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Nine Herbs Charm

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The Nine Herbs Charm, Nigon Wyrta Galdor, Lay of the Nine Healing Herbs, or Nine Wort Spell (among other names) is an Old English charm recorded in the tenth century CE.[1] It is part of the Anglo-Saxon medical compilation known as Lacnunga, which survives in the manuscript Harley MS 585 in the British Library.[2] The charm involves the preparation of nine plants.

The poem contains one of two clear Old English mentions of the god Woden in Old English poetry; the other is Maxims I of the Exeter Book. Robert K. Gordon's translation of the section reads as follows:

A snake came crawling, it bit a man.
Then Woden took nine glory-twigs,
Smote the serpent so that it flew into nine parts.
There apple brought this pass against poison,
That she nevermore would enter her house.[1]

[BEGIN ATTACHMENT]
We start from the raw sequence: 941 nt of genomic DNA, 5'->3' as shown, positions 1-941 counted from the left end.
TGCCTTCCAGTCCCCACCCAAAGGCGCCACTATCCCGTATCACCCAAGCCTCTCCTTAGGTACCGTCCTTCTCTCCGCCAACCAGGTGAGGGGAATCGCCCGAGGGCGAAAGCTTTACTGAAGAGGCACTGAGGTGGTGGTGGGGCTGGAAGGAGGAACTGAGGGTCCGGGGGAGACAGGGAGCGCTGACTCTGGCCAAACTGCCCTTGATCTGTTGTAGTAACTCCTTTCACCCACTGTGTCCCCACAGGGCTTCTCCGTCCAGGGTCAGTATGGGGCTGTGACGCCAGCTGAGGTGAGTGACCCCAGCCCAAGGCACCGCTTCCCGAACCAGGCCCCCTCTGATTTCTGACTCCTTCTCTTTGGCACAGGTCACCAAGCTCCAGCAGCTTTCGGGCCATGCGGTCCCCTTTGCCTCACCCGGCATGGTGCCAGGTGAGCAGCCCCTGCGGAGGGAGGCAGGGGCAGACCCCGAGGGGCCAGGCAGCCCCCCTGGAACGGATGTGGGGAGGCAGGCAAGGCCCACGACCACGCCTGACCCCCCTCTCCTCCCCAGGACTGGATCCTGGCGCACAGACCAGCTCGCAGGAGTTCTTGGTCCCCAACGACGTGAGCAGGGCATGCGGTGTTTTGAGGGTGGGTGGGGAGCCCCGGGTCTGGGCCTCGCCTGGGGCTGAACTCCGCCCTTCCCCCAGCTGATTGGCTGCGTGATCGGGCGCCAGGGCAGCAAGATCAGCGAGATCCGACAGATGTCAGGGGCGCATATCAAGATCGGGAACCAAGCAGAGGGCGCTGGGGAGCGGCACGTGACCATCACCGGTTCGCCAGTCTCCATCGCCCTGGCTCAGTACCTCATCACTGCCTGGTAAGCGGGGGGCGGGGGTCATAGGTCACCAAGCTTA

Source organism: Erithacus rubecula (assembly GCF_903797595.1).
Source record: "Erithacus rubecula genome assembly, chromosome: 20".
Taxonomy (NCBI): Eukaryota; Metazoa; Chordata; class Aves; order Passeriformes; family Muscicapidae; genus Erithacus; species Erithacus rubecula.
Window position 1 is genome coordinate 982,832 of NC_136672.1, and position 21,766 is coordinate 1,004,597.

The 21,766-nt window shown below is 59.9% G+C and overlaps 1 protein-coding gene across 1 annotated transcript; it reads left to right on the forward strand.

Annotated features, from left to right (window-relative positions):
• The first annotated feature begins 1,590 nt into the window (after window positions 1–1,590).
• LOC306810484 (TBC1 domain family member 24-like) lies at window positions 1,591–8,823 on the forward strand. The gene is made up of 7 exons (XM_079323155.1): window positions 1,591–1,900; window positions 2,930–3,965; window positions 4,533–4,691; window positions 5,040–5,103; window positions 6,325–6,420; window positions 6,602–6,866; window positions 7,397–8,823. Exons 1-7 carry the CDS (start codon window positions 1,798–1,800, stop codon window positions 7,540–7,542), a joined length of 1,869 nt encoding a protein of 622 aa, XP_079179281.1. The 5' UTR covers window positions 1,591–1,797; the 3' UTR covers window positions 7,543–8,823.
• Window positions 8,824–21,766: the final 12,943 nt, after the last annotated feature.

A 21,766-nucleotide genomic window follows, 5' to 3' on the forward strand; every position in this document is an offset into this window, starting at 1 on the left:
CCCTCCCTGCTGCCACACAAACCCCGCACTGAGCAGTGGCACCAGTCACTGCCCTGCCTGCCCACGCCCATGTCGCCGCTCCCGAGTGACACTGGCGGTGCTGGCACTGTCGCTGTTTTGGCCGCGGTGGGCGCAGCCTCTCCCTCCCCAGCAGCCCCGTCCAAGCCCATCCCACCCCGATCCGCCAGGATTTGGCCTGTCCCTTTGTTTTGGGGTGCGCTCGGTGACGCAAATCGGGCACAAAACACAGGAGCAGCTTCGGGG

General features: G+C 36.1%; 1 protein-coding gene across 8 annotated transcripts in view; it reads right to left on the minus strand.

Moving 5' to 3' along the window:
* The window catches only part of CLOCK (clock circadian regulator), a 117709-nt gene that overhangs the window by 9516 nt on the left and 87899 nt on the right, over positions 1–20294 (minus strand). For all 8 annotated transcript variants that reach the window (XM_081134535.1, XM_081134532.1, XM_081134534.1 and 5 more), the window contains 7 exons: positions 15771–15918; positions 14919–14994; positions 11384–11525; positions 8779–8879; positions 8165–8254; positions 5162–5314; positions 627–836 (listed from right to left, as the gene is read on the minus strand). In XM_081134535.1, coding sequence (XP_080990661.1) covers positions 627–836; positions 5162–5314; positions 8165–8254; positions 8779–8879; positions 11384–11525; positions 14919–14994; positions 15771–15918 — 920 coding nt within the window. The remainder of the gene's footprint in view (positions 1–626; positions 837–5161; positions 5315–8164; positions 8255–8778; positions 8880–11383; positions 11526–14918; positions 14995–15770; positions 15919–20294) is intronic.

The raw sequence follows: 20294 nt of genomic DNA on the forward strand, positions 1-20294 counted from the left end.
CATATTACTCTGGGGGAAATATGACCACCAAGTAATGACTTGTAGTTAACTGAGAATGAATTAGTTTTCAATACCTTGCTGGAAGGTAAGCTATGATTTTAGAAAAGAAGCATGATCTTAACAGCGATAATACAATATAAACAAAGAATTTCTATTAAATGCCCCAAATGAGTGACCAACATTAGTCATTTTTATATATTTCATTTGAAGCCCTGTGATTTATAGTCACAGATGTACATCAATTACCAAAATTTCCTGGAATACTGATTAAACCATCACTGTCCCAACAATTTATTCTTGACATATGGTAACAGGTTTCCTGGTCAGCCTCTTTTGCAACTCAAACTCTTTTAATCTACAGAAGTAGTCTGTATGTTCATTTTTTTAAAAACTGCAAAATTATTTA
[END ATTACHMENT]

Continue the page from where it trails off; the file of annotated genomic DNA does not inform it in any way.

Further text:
Nine and three, numbers significant in Germanic paganism and later Germanic folklore, are mentioned frequently throughout the charm.[2]

Scholars have proposed that this passage describes Woden coming to the assistance of the herbs through his use of nine twigs, each twig inscribed with the runic first-letter initial of a plant.[3]

According to Gordon, the poem is "clearly an old heathen thing which has been subjected to Christian censorship."[1] Malcolm Laurence Cameron states that chanting the poem aloud results in a "marvellously incantatory effect".[4]

See also[edit]


  1. ^ a b c Gordon (1962:92–93).
  2. ^ a b Macleod (2006:127).
  3. ^ Mayr-Harting (1991:27).
  4. ^ Cameron (1993:144).


  • Cameron, Malcolm Laurence (1993). Anglo-Saxon Medicine. Cambridge University Press. ISBN 0-521-40521-1
  • Gordon, R. K. (1962). Anglo-Saxon Poetry. Everyman's Library #794. M. Dent & Sons, LTD.
  • Macleod, Mindy; Mees, Bernard (2006). Runic Amulets and Magic Objects. Boydell Press. ISBN 1-84383-205-4
  • Mayr-Harting, Henry (1991). The Coming of Christianity to Anglo-Saxon England. Penn State Press ISBN 0-271-00769-9

External links[edit]